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Armour was one of the great Renaissance art-forms, but today it is often forgotten, perhaps because we tend to forget that functional objects can be works of art at the same time. In the fifteenth and sixteenth centuries almost all of the richest, most powerful noblemen in Europe were dedicated patrons of armourers as well as painters and sculptors. Armour was an intensely personal medium, both expressive and decorative. Its essence was the creation of a living sculptures, a process which demanded not only fantastic skill in the sculpting of iron and steel, but also mastery of all decorative techniques available to the Renaissance metalworker. The achievements of virtuoso master armourers like Kolman Helmschmid, Konrad Seusenhofer and Filippo Negroli were not however just about splendour and richness. They also embodied more complicated messages and told stories, about status and the world, divine power, and personal identity.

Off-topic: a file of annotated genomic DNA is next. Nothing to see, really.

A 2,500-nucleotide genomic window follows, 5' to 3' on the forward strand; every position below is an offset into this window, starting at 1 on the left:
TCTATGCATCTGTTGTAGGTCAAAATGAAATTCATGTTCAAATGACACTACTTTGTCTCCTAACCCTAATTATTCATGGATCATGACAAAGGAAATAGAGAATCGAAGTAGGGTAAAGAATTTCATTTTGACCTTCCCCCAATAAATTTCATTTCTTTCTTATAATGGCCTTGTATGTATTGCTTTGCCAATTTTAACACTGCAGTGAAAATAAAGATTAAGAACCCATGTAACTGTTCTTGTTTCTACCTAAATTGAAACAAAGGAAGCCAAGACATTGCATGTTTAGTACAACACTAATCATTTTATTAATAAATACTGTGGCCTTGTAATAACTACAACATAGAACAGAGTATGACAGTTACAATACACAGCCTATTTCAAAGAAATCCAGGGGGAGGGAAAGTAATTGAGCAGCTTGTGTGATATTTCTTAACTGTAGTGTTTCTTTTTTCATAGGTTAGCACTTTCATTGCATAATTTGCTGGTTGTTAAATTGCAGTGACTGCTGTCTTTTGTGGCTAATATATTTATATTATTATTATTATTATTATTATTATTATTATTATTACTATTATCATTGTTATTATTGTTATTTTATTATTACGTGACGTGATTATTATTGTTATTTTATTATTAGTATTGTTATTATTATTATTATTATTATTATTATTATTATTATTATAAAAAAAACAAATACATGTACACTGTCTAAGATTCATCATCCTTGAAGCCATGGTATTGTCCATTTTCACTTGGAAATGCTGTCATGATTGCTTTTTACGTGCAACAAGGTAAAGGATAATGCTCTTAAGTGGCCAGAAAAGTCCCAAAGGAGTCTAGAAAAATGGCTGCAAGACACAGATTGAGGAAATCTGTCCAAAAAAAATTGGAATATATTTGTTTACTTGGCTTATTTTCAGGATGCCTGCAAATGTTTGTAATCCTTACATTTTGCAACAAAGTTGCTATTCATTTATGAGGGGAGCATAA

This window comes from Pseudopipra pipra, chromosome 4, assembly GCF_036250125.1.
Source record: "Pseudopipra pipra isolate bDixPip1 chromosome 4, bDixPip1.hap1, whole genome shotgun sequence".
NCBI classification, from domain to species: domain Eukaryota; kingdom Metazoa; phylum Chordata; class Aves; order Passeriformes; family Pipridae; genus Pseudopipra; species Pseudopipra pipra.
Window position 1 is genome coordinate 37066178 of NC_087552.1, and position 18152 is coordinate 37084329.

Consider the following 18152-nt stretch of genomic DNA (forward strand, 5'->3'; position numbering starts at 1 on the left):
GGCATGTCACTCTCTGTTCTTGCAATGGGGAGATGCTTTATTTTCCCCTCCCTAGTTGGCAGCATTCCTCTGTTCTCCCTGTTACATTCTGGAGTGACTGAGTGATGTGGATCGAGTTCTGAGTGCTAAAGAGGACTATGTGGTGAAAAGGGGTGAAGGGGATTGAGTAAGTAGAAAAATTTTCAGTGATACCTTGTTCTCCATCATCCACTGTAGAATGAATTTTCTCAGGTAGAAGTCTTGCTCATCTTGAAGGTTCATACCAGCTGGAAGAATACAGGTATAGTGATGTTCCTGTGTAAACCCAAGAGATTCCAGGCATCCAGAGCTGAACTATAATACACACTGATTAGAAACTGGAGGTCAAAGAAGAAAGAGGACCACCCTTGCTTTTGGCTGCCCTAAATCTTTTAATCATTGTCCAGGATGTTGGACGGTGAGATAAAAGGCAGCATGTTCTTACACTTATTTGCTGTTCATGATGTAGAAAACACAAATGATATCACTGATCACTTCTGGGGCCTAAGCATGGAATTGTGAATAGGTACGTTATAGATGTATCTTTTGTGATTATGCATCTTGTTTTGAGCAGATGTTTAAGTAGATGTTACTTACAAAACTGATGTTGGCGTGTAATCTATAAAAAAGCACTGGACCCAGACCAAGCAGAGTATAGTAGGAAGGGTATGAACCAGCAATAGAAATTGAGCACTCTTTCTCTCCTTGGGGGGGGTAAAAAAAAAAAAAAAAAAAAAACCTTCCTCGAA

Dr Tobias Capwell is Curator of arms and armour at the Wallace Collection in London. He has written and spoken extensively on both the historical and the practical aspects of his subject. He is a skilled jouster and has published several books relating to his speciality. Among them is Armour of the English Knight 1400–1450 (2015) and the very recent book of the same name covering the dates 1450-1500. This latest publication can be pre-ordered here. He has also contributed to 'Tournaments: A Thousand Years of Chivalry' which can be pre-ordered here.
Date: Wednesday 16th June
Time of Talk: 7.00 pm
This is a Fundraising Talk for the tireless work of the charity West London Action for Children.
Click here to book
Portions of a Costume Armor
Kolman Helmschmid German